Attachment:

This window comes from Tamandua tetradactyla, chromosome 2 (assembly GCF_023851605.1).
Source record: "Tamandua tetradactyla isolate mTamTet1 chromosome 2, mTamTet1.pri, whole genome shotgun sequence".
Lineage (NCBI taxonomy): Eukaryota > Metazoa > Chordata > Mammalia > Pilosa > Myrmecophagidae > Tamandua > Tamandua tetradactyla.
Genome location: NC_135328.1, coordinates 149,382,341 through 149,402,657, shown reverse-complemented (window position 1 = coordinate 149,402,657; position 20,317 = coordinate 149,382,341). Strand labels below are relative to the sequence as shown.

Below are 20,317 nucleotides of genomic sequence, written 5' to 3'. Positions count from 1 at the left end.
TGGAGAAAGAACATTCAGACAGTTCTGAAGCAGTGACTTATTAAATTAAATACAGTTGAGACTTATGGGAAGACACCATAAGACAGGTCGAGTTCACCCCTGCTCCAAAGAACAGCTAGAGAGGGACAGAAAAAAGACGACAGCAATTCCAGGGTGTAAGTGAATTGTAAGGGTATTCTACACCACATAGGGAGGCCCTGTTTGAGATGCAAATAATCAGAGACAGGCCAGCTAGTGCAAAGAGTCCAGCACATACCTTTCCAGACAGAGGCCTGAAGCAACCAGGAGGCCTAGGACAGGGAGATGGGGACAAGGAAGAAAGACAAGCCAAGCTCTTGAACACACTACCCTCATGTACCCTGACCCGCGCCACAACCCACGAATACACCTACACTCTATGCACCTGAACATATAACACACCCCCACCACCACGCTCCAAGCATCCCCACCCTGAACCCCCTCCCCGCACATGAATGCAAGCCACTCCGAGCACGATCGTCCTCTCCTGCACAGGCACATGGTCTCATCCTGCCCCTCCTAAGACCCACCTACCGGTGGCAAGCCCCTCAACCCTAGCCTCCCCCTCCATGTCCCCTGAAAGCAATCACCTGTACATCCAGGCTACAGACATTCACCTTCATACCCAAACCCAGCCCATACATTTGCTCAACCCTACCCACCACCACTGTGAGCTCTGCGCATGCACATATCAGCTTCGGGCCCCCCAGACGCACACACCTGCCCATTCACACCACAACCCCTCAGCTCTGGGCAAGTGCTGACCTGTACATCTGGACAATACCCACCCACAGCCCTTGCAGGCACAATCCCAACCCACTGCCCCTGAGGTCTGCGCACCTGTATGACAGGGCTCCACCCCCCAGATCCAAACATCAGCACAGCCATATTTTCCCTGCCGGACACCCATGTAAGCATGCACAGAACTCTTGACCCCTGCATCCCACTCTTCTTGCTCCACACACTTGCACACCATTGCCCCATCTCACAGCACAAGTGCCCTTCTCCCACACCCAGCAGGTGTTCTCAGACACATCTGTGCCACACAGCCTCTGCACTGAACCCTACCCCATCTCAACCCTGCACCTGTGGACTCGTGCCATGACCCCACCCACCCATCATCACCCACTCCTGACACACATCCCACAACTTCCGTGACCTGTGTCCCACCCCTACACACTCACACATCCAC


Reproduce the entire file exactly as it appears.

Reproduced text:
This window comes from Tamandua tetradactyla, chromosome 2 (assembly GCF_023851605.1).
Source record: "Tamandua tetradactyla isolate mTamTet1 chromosome 2, mTamTet1.pri, whole genome shotgun sequence".
Lineage (NCBI taxonomy): Eukaryota > Metazoa > Chordata > Mammalia > Pilosa > Myrmecophagidae > Tamandua > Tamandua tetradactyla.
Genome location: NC_135328.1, coordinates 149,382,341 through 149,402,657, shown reverse-complemented (window position 1 = coordinate 149,402,657; position 20,317 = coordinate 149,382,341). Strand labels below are relative to the sequence as shown.

Below are 20,317 nucleotides of genomic sequence, written 5' to 3'. Positions count from 1 at the left end.
TGGAGAAAGAACATTCAGACAGTTCTGAAGCAGTGACTTATTAAATTAAATACAGTTGAGACTTATGGGAAGACACCATAAGACAGGTCGAGTTCACCCCTGCTCCAAAGAACAGCTAGAGAGGGACAGAAAAAAGACGACAGCAATTCCAGGGTGTAAGTGAATTGTAAGGGTATTCTACACCACATAGGGAGGCCCTGTTTGAGATGCAAATAATCAGAGACAGGCCAGCTAGTGCAAAGAGTCCAGCACATACCTTTCCAGACAGAGGCCTGAAGCAACCAGGAGGCCTAGGACAGGGAGATGGGGACAAGGAAGAAAGACAAGCCAAGCTCTTGAACACACTACCCTCATGTACCCTGACCCGCGCCACAACCCACGAATACACCTACACTCTATGCACCTGAACATATAACACACCCCCACCACCACGCTCCAAGCATCCCCACCCTGAACCCCCTCCCCGCACATGAATGCAAGCCACTCCGAGCACGATCGTCCTCTCCTGCACAGGCACATGGTCTCATCCTGCCCCTCCTAAGACCCACCTACCGGTGGCAAGCCCCTCAACCCTAGCCTCCCCCTCCATGTCCCCTGAAAGCAATCACCTGTACATCCAGGCTACAGACATTCACCTTCATACCCAAACCCAGCCCATACATTTGCTCAACCCTACCCACCACCACTGTGAGCTCTGCGCATGCACATATCAGCTTCGGGCCCCCCAGACGCACACACCTGCCCATTCACACCACAACCCCTCAGCTCTGGGCAAGTGCTGACCTGTACATCTGGACAATACCCACCCACAGCCCTTGCAGGCACAATCCCAACCCACTGCCCCTGAGGTCTGCGCACCTGTATGACAGGGCTCCACCCCCCAGATCCAAACATCAGCACAGCCATATTTTCCCTGCCGGACACCCATGTAAGCATGCACAGAACTCTTGACCCCTGCATCCCACTCTTCTTGCTCCACACACTTGCACACCATTGCCCCATCTCACAGCACAAGTGCCCTTCTCCCACACCCAGCAGGTGTTCTCAGACACATCTGTGCCACACAGCCTCTGCACTGAACCCTACCCCATCTCAACCCTGCACCTGTGGACTCGTGCCATGACCCCACCCACCCATCATCACCCACTCCTGACACACATCCCACAACTTCCGTGACCTGTGTCCCACCCCTACACACTCACACATCCAC